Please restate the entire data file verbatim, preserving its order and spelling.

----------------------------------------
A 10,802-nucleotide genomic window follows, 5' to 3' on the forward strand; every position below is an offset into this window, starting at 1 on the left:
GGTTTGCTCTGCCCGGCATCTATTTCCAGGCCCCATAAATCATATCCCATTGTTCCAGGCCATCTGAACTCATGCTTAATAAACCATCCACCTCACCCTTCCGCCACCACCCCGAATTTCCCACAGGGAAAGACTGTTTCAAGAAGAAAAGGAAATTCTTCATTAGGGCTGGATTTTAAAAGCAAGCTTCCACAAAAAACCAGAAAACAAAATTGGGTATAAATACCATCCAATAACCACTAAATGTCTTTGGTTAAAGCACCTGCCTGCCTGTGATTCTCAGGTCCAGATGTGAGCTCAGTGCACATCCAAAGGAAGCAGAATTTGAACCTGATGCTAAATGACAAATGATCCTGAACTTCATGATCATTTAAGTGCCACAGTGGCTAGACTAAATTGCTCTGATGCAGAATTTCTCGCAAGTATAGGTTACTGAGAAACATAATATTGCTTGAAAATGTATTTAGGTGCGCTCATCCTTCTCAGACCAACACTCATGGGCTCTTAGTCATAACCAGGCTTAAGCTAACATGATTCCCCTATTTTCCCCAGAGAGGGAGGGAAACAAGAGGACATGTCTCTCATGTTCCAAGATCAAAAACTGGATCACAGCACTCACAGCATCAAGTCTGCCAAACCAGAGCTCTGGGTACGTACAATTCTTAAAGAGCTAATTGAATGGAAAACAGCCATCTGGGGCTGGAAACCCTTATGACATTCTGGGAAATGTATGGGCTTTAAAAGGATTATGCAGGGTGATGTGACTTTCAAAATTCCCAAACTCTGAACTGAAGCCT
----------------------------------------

A 10,802-nucleotide genomic window follows, 5' to 3' on the forward strand; every position below is an offset into this window, starting at 1 on the left:
GGTTTGCTCTGCCCGGCATCTATTTCCAGGCCCCATAAATCATATCCCATTGTTCCAGGCCATCTGAACTCATGCTTAATAAACCATCCACCTCACCCTTCCGCCACCACCCCGAATTTCCCACAGGGAAAGACTGTTTCAAGAAGAAAAGGAAATTCTTCATTAGGGCTGGATTTTAAAAGCAAGCTTCCACAAAAAACCAGAAAACAAAATTGGGTATAAATACCATCCAATAACCACTAAATGTCTTTGGTTAAAGCACCTGCCTGCCTGTGATTCTCAGGTCCAGATGTGAGCTCAGTGCACATCCAAAGGAAGCAGAATTTGAACCTGATGCTAAATGACAAATGATCCTGAACTTCATGATCATTTAAGTGCCACAGTGGCTAGACTAAATTGCTCTGATGCAGAATTTCTCGCAAGTATAGGTTACTGAGAAACATAATATTGCTTGAAAATGTATTTAGGTGCGCTCATCCTTCTCAGACCAACACTCATGGGCTCTTAGTCATAACCAGGCTTAAGCTAACATGATTCCCCTATTTTCCCCAGAGAGGGAGGGAAACAAGAGGACATGTCTCTCATGTTCCAAGATCAAAAACTGGATCACAGCACTCACAGCATCAAGTCTGCCAAACCAGAGCTCTGGGTACGTACAATTCTTAAAGAGCTAATTGAATGGAAAACAGCCATCTGGGGCTGGAAACCCTTATGACATTCTGGGAAATGTATGGGCTTTAAAAGGATTATGCAGGGTGATGTGACTTTCAAAATTCCCAAACTCTGAACTGAAGCCT